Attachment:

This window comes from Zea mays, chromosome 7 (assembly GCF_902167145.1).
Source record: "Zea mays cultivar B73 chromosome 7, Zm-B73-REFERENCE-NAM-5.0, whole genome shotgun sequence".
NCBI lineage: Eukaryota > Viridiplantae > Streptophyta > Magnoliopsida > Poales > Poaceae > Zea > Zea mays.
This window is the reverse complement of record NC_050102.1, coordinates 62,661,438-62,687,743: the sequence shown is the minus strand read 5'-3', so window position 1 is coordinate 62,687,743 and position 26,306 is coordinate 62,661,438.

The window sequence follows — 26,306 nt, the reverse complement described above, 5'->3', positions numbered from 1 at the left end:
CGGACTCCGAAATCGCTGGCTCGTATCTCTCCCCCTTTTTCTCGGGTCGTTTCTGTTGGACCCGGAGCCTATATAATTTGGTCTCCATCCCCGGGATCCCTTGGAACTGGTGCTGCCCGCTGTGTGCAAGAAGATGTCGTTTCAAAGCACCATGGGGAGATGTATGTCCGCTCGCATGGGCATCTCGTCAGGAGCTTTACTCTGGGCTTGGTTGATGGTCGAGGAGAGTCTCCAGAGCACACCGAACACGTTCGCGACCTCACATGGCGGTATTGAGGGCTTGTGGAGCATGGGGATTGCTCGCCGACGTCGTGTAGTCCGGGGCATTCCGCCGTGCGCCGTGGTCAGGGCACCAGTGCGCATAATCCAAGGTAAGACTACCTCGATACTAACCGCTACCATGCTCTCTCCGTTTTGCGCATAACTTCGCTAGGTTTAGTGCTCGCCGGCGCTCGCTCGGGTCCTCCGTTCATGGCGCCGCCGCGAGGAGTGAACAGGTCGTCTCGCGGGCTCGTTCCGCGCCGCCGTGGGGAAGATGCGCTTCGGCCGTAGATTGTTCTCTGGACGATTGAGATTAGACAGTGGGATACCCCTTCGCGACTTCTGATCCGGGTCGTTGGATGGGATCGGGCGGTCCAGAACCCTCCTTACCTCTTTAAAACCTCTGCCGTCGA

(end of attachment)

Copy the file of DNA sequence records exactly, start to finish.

This window comes from Zea mays, chromosome 7 (assembly GCF_902167145.1).
Source record: "Zea mays cultivar B73 chromosome 7, Zm-B73-REFERENCE-NAM-5.0, whole genome shotgun sequence".
NCBI lineage: Eukaryota > Viridiplantae > Streptophyta > Magnoliopsida > Poales > Poaceae > Zea > Zea mays.
This window is the reverse complement of record NC_050102.1, coordinates 62,661,438-62,687,743: the sequence shown is the minus strand read 5'-3', so window position 1 is coordinate 62,687,743 and position 26,306 is coordinate 62,661,438.

The window sequence follows — 26,306 nt, the reverse complement described above, 5'->3', positions numbered from 1 at the left end:
CGGACTCCGAAATCGCTGGCTCGTATCTCTCCCCCTTTTTCTCGGGTCGTTTCTGTTGGACCCGGAGCCTATATAATTTGGTCTCCATCCCCGGGATCCCTTGGAACTGGTGCTGCCCGCTGTGTGCAAGAAGATGTCGTTTCAAAGCACCATGGGGAGATGTATGTCCGCTCGCATGGGCATCTCGTCAGGAGCTTTACTCTGGGCTTGGTTGATGGTCGAGGAGAGTCTCCAGAGCACACCGAACACGTTCGCGACCTCACATGGCGGTATTGAGGGCTTGTGGAGCATGGGGATTGCTCGCCGACGTCGTGTAGTCCGGGGCATTCCGCCGTGCGCCGTGGTCAGGGCACCAGTGCGCATAATCCAAGGTAAGACTACCTCGATACTAACCGCTACCATGCTCTCTCCGTTTTGCGCATAACTTCGCTAGGTTTAGTGCTCGCCGGCGCTCGCTCGGGTCCTCCGTTCATGGCGCCGCCGCGAGGAGTGAACAGGTCGTCTCGCGGGCTCGTTCCGCGCCGCCGTGGGGAAGATGCGCTTCGGCCGTAGATTGTTCTCTGGACGATTGAGATTAGACAGTGGGATACCCCTTCGCGACTTCTGATCCGGGTCGTTGGATGGGATCGGGCGGTCCAGAACCCTCCTTACCTCTTTAAAACCTCTGCCGTCGA